The San Antonio Spurs notched their first preseason win with a 128-114 victory in Houston over the Rockets. While the Rockets admittedly played really poorly — particularly on defense — this was without a doubt a step forward for the Spurs. A road win against a Rockets team that had James Harden on the court for 34 minutes? That’s notable, even in the preseason.
San Antonio, without DeMar DeRozan and Rudy Gay (resting non-serious injuries), played aggressive individual defense for a majority of the game. On offense, the Silver and Black took advantage of a feckless Rockets squad that didn’t appear interested in participating on that end of the court.
With DeRozan out, head coach Gregg Popovich started Lonnie Walker IV at small forward. To matchup against Houston’s small starting lineup, Pop replaced Jakob Poeltl with Trey Lyles and shifted LaMarcus Aldridge to center.
All in all, the Spurs have to feel better about themselves. But, still, it’s just preseason.
Initially, LaMarcus Aldridge took advantage of shorties defending him by using his bulk and length to get clear views of the rim. Once he caught fire, the Rockets were powerless to stop him — no matter what they tried to do. Aldridge displayed his full offensive repertoire and appeared to be extremely crisp. His jumper, specifically, became unstoppable. After watching how he torched Houston, it appears as if Aldridge is fully ready for regular season play.
We’ve seen a lot of flashes in preseason but this was the game Dejounte Murray put it all together. Offensively, he was aggressive looking for his own shot, which more than kept the defense honest. His outside shot is vastly improved compared to his shooting of yesteryear. He takes his take and now has really good balance and form. Beyond shotmaking, Murray also distributed the ball well, exhibited better than usual court vision and took care of the ball. Defensively, he was also really good. From pressuring the ball to switching off onto bigger players to playing passing lanes, Murray looked every bit like a player with elite defensive abilities.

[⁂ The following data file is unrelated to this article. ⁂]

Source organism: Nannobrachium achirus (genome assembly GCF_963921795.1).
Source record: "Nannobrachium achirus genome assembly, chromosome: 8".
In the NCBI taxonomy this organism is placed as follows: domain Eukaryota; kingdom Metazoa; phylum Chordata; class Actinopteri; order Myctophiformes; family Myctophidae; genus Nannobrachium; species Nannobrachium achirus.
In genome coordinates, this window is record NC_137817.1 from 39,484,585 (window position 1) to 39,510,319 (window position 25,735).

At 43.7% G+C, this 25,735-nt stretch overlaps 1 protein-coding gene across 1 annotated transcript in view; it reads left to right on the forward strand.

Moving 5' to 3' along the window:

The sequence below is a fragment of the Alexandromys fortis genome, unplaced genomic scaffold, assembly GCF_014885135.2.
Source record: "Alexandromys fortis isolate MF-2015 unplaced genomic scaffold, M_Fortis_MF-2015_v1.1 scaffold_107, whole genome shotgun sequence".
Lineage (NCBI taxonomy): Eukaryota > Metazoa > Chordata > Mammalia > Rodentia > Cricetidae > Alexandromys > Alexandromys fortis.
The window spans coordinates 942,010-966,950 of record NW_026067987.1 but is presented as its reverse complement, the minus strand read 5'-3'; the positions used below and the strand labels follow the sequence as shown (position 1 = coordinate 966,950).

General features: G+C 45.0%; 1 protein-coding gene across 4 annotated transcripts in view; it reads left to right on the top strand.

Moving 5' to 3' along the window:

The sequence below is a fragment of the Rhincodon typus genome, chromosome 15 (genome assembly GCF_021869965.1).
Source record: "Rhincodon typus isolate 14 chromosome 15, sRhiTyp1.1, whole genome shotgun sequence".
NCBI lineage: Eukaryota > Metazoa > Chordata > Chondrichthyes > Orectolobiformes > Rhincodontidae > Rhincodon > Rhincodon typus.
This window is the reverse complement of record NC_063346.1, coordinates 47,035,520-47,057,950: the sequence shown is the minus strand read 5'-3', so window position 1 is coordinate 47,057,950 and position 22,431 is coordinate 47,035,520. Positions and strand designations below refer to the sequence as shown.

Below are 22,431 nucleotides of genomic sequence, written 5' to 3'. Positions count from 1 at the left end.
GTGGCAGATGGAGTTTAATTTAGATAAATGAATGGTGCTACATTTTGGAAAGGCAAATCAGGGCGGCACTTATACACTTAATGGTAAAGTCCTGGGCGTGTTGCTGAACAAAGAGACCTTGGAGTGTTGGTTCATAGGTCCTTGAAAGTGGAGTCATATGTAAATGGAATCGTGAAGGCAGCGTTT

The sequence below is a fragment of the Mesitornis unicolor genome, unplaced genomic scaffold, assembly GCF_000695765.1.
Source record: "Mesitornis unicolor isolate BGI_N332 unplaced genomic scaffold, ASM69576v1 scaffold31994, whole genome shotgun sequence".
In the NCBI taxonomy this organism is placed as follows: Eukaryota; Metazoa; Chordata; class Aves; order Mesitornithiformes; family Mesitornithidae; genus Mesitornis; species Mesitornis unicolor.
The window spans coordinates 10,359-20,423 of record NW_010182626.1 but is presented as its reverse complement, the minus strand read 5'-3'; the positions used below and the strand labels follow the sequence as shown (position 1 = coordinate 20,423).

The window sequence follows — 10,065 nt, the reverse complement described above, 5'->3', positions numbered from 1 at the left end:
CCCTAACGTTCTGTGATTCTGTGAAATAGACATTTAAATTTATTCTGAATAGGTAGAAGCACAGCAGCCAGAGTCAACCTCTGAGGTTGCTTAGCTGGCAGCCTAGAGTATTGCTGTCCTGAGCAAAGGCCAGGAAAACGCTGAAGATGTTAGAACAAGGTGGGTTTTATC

Bryn Forbes was sloppier than usual, especially in terms of his footwork. He also wasn’t as patient with the ball as he needs to be in order to be effective. Defensively, he was hit or miss — but mostly miss. All that said, he still supplied much-needed spacing and shot the ball well. Forbes also kept his confidence even when a few things went against him, which is not always the case.
Lonnie Walker IV
The good: I liked what I saw out of Lonnie Walker IV defensively. He used his athleticism to stay in front of players but was also smart enough to avoid needless fouls. He was completely locked in, from his responsibilities in transition defense to finishing off each possession on that end. The bad: Walker’s offensive performance was really underwhelming. He had a couple good passes and stayed within the offense but he was pathetic in terms of finishing in the lane. For someone so athletic, he was really weak about using his athleticism to power his way to the rim. More often than not, he’d panic once he set foot in the paint, which either resulted in a feeble attempt or a poor decision.
Zero shot attempts in 21 minutes? It’s difficult to overstate how surprising that is for a guy like Trey Lyles who came into this season with the reputation of being a certified chucker of the highest order. To put it in perspective, the only players on the Spurs who shot as often as Lyles did last season were DeRozan and Aldridge. But, hey, give him credit for trying to fit in. I actually liked the way he played. With Lyles in the starting lineup, the spacing was much improved. His ability to catch a pass at the arc and then penetrate from the perimeter can help further breakdown a defense, even if it doesn’t show up in the stats. Defensively, Lyles was a bit sturdier than usual. He can still do more on the boards and he needs to show he can knock down perimeter shots, but this was a pretty good showing for Lyles.